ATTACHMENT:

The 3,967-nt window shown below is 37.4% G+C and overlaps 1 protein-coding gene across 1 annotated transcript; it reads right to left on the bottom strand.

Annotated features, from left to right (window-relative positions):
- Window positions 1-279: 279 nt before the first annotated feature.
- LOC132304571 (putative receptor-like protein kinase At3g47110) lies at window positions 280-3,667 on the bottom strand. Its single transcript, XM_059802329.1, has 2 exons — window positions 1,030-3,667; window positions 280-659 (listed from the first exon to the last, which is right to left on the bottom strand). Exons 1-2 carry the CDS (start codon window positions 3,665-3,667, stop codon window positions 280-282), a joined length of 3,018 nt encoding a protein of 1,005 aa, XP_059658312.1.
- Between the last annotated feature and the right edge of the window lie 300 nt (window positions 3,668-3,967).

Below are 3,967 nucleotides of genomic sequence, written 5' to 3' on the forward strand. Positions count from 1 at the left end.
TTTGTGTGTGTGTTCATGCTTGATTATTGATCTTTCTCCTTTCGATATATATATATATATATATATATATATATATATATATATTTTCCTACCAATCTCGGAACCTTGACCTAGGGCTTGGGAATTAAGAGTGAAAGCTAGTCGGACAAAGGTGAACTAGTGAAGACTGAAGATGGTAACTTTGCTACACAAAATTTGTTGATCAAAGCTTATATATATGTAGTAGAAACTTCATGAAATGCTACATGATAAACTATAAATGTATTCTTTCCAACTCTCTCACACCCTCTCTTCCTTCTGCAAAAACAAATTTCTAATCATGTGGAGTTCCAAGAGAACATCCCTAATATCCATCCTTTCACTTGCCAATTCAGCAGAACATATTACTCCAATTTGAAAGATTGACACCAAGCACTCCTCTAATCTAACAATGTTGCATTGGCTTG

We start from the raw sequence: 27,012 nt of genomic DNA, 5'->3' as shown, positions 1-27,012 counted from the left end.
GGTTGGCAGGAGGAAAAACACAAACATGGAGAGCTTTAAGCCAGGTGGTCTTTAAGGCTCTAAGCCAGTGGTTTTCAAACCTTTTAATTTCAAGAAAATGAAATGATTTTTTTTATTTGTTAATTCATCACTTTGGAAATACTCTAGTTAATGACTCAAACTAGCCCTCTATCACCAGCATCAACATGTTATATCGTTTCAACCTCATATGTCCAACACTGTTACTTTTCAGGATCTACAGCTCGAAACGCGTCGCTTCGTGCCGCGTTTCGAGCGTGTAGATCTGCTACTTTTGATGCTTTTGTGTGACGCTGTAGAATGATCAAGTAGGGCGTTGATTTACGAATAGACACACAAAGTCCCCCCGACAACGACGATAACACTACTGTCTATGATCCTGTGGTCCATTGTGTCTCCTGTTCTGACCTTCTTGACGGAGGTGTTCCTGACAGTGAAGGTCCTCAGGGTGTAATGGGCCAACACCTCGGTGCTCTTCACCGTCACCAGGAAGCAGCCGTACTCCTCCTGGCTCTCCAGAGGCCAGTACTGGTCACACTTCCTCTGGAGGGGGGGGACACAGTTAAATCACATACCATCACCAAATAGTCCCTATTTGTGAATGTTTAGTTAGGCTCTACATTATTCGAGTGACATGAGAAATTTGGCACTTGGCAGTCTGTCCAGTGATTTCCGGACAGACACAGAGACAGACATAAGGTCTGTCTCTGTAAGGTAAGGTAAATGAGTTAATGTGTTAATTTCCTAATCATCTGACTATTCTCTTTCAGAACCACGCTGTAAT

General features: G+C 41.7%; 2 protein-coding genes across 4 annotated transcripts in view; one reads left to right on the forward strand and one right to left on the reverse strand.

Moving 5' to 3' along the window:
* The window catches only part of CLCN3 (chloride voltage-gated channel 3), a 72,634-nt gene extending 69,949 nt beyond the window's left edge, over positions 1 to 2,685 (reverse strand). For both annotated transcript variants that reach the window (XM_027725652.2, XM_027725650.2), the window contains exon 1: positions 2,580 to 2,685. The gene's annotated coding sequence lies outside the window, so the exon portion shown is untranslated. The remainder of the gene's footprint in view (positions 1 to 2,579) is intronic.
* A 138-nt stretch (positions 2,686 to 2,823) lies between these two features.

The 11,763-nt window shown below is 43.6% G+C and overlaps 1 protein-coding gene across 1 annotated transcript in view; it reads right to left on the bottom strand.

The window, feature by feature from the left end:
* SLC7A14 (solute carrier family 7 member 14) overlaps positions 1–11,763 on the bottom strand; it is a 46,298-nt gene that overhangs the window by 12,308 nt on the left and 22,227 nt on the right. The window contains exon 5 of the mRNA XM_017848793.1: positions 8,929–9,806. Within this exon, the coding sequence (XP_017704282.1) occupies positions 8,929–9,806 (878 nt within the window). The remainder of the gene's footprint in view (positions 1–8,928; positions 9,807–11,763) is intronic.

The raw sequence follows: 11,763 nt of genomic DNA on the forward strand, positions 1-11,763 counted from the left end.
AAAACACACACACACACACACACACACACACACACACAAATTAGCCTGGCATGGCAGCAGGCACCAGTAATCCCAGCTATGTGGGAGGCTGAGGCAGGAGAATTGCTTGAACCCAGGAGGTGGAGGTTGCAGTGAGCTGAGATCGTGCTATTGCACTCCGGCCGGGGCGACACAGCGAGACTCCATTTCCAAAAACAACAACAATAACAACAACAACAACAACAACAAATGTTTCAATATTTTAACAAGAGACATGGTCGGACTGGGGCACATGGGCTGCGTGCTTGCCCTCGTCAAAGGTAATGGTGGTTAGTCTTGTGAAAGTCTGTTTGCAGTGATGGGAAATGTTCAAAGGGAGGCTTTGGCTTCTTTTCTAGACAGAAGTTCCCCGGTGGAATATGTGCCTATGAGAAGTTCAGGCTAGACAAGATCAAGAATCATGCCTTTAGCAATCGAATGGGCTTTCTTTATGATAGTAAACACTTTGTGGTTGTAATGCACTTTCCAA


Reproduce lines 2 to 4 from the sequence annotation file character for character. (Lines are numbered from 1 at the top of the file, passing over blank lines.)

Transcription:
Annotated features, from left to right (window-relative positions):
- Window positions 1-279: 279 nt before the first annotated feature.
- LOC132304571 (putative receptor-like protein kinase At3g47110) lies at window positions 280-3,667 on the bottom strand. Its single transcript, XM_059802329.1, has 2 exons — window positions 1,030-3,667; window positions 280-659 (listed from the first exon to the last, which is right to left on the bottom strand). Exons 1-2 carry the CDS (start codon window positions 3,665-3,667, stop codon window positions 280-282), a joined length of 3,018 nt encoding a protein of 1,005 aa, XP_059658312.1.